Augustin-Louis Cauchy was, in many respects, the father of modern mathematical analysis - an idea I discussed in some detail when I

noded my homework under

Augustin-Louis Cauchy and the Rigorisation of Analysis. However, it is not this alone for which he is famous, and I've been commissioned by

the powers that be to furnish a potted biography that's more comprehensive than that essay.

Augustin-Louis Cauchy was born on

August 21, 1789, in

Paris, at the dawn of

the French Revolution. His father, Louis-François Cauchy, was a city police chief, and before the child was more than a few weeks old, the family had had to flee to more rural areas to escape retribution from the revolutionary mob. The astronomer

Bailly was among those directing the

Storming of the Bastille shortly afterwards, and the Cauchys were well out of it. In

1794, when the

Reign of Terror was over, they returned to Paris, and Cauchy Sr got a new job.

Napoleon Bonaparte's arrival in the

Brumaire coup of

1799 further advanced the family's fortunes, and young Augustin-Louis was offered academic advancement by Count

Pierre Laplace, and in

1805 he entered the École Polytechnique.

*(Literally 'Polytechnic School - actually one of the principal universities.)*
After graduation, Cauchy went to work on the

Ourcq Canal project, but returned to the École as a teacher when political changes in

1815 left many vacancies. While there, he made himself unpopular with staff and students alike, but succeeded in producing his crucial textbook

Cours d'Analyse de l'École Royale Polytechnique: Première Partie: Analyse Algébrique (Analysis Course of the Royal École Polytechnique: First Part: Algebraic Analysis), which lays down the theory of

limits as now understood, and represented a tremendous advance from the

infinitesimal theory which had prevailed beforehand.

Cauchy did not make friends easily. One of his students, the great

Niels Henrik Abel, said:

Cauchy is mad and there is nothing that can be done about him, although, right now, he is the only one who knows how mathematics should be done.

Abel died, at home in

Norway, in 1829, some three years after making this assertion. Cauchy had still not returned Abel's work to him, and when the work finally did get marked, the comments Cauchy made reflected neither his own talents nor those of Abel. Shortly afterwards, Cauchy's conservatism and awkwardness exiled him from his native

France. In July

1830 the

Orleanist claimant

Louis Philippe became

king, and the

Bourbon loyalist Cauchy moved to

Switzerland, teaching for a time at the

Académie Helvétique, before moving on to

Turin. At about this time Cauchy was considered to have failed to swear an

oath of allegiance to the new French régime, and lost all standing in Paris. Critical opinion of the courses he taught in Turin was poor, and he seemed to be suffering a

depression or

mania of some kind. In

1833 he headed on to

Prague, where he acted as tutor to the grandson of the emperor

Charles X. Here also, Cauchy's disjointed teaching style and short temper failed to win him friends.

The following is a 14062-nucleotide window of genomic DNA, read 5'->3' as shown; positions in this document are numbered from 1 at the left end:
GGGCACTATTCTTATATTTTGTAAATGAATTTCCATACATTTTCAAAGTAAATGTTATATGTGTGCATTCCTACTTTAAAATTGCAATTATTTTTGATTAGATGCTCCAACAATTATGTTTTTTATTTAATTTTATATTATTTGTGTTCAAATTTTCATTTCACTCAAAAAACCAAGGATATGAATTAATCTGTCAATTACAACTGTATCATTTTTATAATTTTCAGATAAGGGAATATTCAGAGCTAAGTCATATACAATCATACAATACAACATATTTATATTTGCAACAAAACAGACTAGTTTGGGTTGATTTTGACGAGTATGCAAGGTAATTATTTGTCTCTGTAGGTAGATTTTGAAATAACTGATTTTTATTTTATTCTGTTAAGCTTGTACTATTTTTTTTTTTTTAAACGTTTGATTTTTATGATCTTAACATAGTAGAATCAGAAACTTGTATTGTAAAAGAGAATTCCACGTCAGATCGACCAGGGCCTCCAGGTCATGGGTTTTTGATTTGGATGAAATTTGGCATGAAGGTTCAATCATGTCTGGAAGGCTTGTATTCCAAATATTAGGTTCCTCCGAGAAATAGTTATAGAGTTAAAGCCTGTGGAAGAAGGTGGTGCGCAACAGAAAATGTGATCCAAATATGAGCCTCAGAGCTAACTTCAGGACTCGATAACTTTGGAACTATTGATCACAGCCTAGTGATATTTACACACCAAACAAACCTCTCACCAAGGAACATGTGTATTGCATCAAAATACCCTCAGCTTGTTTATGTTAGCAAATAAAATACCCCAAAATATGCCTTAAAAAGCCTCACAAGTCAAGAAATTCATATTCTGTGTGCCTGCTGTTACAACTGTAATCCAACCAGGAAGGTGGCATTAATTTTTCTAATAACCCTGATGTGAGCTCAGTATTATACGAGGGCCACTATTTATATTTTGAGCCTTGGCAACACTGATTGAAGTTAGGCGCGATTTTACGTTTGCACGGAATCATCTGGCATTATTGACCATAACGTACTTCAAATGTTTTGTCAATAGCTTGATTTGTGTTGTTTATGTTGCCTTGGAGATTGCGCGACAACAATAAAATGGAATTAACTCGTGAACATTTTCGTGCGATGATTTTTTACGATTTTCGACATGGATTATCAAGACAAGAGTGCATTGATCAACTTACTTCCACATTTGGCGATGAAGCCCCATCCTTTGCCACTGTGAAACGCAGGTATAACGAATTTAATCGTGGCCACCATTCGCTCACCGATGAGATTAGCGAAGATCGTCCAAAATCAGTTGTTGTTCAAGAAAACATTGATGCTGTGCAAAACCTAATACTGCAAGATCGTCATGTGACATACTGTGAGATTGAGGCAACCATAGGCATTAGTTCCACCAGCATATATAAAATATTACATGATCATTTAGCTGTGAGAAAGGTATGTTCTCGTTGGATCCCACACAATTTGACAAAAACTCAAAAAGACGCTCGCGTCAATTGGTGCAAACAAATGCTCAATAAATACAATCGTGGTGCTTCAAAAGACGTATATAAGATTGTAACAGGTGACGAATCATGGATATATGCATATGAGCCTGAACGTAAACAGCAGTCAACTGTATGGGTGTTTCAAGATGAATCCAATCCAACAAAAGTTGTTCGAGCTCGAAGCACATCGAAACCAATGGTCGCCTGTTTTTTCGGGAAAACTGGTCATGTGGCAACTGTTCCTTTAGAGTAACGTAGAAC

Whilst in

Prague, Cauchy met with

Bernard Bolzano, a

Czech priest who was working on the question of

continuity. Their encounter is not closely documented, but it seems clear that both learned from it. In

1838 Cauchy returned to Paris, but although he regained hism post at the École and a new one at the

Bureau des Longitudes, his continued failure to swear

allegiance meant that he could not teach or earn money in these positions. He subsequently failed (in

1843) to gain the

mathematics chair at the

Collège de France, due to the unpopularity of his ultra-

Catholic, pro-

Jesuit views and his reactionary political stance. During this time, although his work was less intense than whilst at the École, he produced important results on

differential equations,

mathematical physics and

astronomy.

The downfall of Louis Philippe in

1848 allowed Cauchy to regain his full standing in the mathematical community, but he never did achieve the post at the Collège, this going to

Liouville in

1850 following the flight of

Libri, who had defeated Liouville and Cauchy but was suspected (correctly) o theft. Cauchy died in an appropriately pious and Catholic manner, calling on

Jesus,

Mary and

Joseph before he passed on, on

May 23, 1857.

His many achievements are summed up in Professor

Bruno Belhoste's 'Cauchy 1789-1857', translated into

English as

Augustin-Louis Cauchy: A Biography, like this:

Cauchy's creative genius found broad expression not only in his work on the foundations of real and complex analysis, areas to which his name is inextricably linked, but also in many other fields. Specifically, in this connection, we should mention his major contributions to the development of mathematical physics and to theoretical mechanics... his two theories of elasticity and his investigations on the theory of light, research which required that he develop whole new mathematical techniques such as Fourier transforms, diagonalisation of matrices, and the calculus of residues.

Cauchy discoveries include:

Sources:

My own essay cited above, and its sources listed there; Belhoste's book; and assorted websites, in order to remind me what Professor Belhoste's excellent biography had to say. I snagged the node-list from

pax music's node

Augustin Cauchy.